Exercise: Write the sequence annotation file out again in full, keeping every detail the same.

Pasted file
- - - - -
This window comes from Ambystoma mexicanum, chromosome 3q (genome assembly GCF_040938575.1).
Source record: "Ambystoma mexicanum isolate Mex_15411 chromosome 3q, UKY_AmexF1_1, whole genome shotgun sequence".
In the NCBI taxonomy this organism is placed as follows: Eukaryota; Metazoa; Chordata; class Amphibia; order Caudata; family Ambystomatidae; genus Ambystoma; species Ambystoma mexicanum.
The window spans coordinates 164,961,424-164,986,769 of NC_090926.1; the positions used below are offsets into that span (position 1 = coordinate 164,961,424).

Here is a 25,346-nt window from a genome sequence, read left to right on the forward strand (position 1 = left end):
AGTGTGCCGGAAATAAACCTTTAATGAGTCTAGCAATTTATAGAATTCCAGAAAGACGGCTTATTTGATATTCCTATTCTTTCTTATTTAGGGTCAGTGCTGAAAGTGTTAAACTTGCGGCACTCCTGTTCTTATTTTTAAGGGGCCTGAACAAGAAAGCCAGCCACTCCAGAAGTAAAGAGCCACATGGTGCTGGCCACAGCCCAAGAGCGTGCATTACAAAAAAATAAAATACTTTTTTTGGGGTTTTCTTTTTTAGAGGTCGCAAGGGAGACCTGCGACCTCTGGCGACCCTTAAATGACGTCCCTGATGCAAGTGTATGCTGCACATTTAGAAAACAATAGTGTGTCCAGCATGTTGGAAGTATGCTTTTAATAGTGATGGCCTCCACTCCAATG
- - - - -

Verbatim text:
This window comes from Ambystoma mexicanum, chromosome 3q (genome assembly GCF_040938575.1).
Source record: "Ambystoma mexicanum isolate Mex_15411 chromosome 3q, UKY_AmexF1_1, whole genome shotgun sequence".
In the NCBI taxonomy this organism is placed as follows: Eukaryota; Metazoa; Chordata; class Amphibia; order Caudata; family Ambystomatidae; genus Ambystoma; species Ambystoma mexicanum.
The window spans coordinates 164,961,424-164,986,769 of NC_090926.1; the positions used below are offsets into that span (position 1 = coordinate 164,961,424).

Here is a 25,346-nt window from a genome sequence, read left to right on the forward strand (position 1 = left end):
AGTGTGCCGGAAATAAACCTTTAATGAGTCTAGCAATTTATAGAATTCCAGAAAGACGGCTTATTTGATATTCCTATTCTTTCTTATTTAGGGTCAGTGCTGAAAGTGTTAAACTTGCGGCACTCCTGTTCTTATTTTTAAGGGGCCTGAACAAGAAAGCCAGCCACTCCAGAAGTAAAGAGCCACATGGTGCTGGCCACAGCCCAAGAGCGTGCATTACAAAAAAATAAAATACTTTTTTTGGGGTTTTCTTTTTTAGAGGTCGCAAGGGAGACCTGCGACCTCTGGCGACCCTTAAATGACGTCCCTGATGCAAGTGTATGCTGCACATTTAGAAAACAATAGTGTGTCCAGCATGTTGGAAGTATGCTTTTAATAGTGATGGCCTCCACTCCAATG